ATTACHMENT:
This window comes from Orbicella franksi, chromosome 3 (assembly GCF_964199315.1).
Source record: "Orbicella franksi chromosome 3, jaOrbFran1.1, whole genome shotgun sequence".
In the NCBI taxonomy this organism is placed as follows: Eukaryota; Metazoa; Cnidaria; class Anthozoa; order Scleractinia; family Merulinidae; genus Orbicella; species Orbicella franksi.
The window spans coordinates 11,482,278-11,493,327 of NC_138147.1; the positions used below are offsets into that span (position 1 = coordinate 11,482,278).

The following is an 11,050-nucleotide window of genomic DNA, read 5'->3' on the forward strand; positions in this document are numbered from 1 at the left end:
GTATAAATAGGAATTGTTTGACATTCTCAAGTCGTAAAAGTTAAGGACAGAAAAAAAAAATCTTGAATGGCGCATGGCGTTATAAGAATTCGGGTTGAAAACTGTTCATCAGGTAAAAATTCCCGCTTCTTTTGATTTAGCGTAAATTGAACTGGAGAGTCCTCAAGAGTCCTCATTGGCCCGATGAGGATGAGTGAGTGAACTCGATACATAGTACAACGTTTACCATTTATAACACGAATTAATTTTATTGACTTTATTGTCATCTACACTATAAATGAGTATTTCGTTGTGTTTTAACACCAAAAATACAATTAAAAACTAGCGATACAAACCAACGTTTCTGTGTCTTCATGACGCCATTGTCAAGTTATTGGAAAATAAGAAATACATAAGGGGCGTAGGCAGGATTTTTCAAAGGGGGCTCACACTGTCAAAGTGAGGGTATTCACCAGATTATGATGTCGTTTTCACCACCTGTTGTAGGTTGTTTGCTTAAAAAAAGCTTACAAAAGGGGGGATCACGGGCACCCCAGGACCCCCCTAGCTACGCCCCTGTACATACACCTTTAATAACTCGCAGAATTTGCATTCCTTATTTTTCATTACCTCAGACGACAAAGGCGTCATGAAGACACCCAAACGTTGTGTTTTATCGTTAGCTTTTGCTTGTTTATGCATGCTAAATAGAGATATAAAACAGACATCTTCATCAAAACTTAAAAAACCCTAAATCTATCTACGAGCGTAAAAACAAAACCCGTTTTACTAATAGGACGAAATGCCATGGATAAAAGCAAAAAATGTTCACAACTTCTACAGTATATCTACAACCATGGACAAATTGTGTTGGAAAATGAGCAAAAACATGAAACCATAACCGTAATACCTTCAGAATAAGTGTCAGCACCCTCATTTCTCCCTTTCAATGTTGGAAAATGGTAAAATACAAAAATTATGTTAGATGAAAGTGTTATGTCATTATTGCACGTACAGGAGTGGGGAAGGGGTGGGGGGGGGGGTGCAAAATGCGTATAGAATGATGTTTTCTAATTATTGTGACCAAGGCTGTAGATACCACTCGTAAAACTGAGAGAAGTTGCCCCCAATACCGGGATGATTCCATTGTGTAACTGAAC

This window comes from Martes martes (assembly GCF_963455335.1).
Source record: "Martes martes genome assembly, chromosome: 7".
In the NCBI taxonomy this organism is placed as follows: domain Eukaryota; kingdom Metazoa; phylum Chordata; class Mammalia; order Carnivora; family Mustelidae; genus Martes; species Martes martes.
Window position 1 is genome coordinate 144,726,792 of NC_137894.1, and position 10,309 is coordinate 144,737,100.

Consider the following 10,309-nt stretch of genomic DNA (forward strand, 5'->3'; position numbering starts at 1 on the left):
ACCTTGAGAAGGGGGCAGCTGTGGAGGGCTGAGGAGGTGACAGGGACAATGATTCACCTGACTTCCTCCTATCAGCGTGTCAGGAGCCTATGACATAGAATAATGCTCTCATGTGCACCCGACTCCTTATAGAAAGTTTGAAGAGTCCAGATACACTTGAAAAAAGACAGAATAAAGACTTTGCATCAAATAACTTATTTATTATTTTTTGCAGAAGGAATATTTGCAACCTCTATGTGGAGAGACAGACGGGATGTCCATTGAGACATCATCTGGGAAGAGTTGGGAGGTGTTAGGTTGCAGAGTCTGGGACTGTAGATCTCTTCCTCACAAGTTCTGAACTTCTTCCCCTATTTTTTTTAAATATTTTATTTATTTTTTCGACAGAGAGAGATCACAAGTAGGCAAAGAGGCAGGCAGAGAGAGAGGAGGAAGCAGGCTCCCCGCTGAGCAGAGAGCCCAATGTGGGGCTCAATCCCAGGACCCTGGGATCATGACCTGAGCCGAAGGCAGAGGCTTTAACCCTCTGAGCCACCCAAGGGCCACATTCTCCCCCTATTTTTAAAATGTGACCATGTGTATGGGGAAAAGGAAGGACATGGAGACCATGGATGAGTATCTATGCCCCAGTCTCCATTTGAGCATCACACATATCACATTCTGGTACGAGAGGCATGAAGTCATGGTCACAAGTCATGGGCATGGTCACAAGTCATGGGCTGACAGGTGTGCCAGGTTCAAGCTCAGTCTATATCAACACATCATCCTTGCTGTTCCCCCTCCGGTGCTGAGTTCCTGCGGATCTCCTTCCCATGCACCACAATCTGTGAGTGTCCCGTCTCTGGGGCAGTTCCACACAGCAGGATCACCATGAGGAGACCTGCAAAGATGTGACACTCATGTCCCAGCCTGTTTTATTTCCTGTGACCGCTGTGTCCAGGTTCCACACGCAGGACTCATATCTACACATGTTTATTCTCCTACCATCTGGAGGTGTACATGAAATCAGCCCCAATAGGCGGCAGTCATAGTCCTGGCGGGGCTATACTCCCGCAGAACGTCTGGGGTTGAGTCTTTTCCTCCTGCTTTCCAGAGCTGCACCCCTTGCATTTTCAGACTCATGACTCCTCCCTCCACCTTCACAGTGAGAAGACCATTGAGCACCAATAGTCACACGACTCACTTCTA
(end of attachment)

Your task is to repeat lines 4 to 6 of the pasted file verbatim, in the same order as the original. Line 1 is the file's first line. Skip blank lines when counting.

The window spans coordinates 11,482,278-11,493,327 of NC_138147.1; the positions used below are offsets into that span (position 1 = coordinate 11,482,278).

The following is an 11,050-nucleotide window of genomic DNA, read 5'->3' on the forward strand; positions in this document are numbered from 1 at the left end:
GTATAAATAGGAATTGTTTGACATTCTCAAGTCGTAAAAGTTAAGGACAGAAAAAAAAAATCTTGAATGGCGCATGGCGTTATAAGAATTCGGGTTGAAAACTGTTCATCAGGTAAAAATTCCCGCTTCTTTTGATTTAGCGTAAATTGAACTGGAGAGTCCTCAAGAGTCCTCATTGGCCCGATGAGGATGAGTGAGTGAACTCGATACATAGTACAACGTTTACCATTTATAACACGAATTAATTTTATTGACTTTATTGTCATCTACACTATAAATGAGTATTTCGTTGTGTTTTAACACCAAAAATACAATTAAAAACTAGCGATACAAACCAACGTTTCTGTGTCTTCATGACGCCATTGTCAAGTTATTGGAAAATAAGAAATACATAAGGGGCGTAGGCAGGATTTTTCAAAGGGGGCTCACACTGTCAAAGTGAGGGTATTCACCAGATTATGATGTCGTTTTCACCACCTGTTGTAGGTTGTTTGCTTAAAAAAAGCTTACAAAAGGGGGGATCACGGGCACCCCAGGACCCCCCTAGCTACGCCCCTGTACATACACCTTTAATAACTCGCAGAATTTGCATTCCTTATTTTTCATTACCTCAGACGACAAAGGCGTCATGAAGACACCCAAACGTTGTGTTTTATCGTTAGCTTTTGCTTGTTTATGCATGCTAAATAGAGATATAAAACAGACATCTTCATCAAAACTTAAAAAACCCTAAATCTATCTACGAGCGTAAAAACAAAACCCGTTTTACTAATAGGACGAAATGCCATGGATAAAAGCAAAAAATGTTCACAACTTCTACAGTATATCTACAACCATGGACAAATTGTGTTGGAAAATGAGCAAAAACATGAAACCATAACCGTAATACCTTCAGAATAAGTGTCAGCACCCTCATTTCTCCCTTTCAATGTTGGAAAATGGTAAAATACAAAAATTATGTTAGATGAAAGTGTTATGTCATTATTGCACGTACAGGAGTGGGGAAGGGGTGGGGGGGGGGGTGCAAAATGCGTATAGAATGATGTTTTCTAATTATTGTGACCAAGGCTGTAGATACCACTCGTAAAACTGAGAGAAGTTGCCCCCAATACCGGGATGATTCCATTGTGTAACTGAAC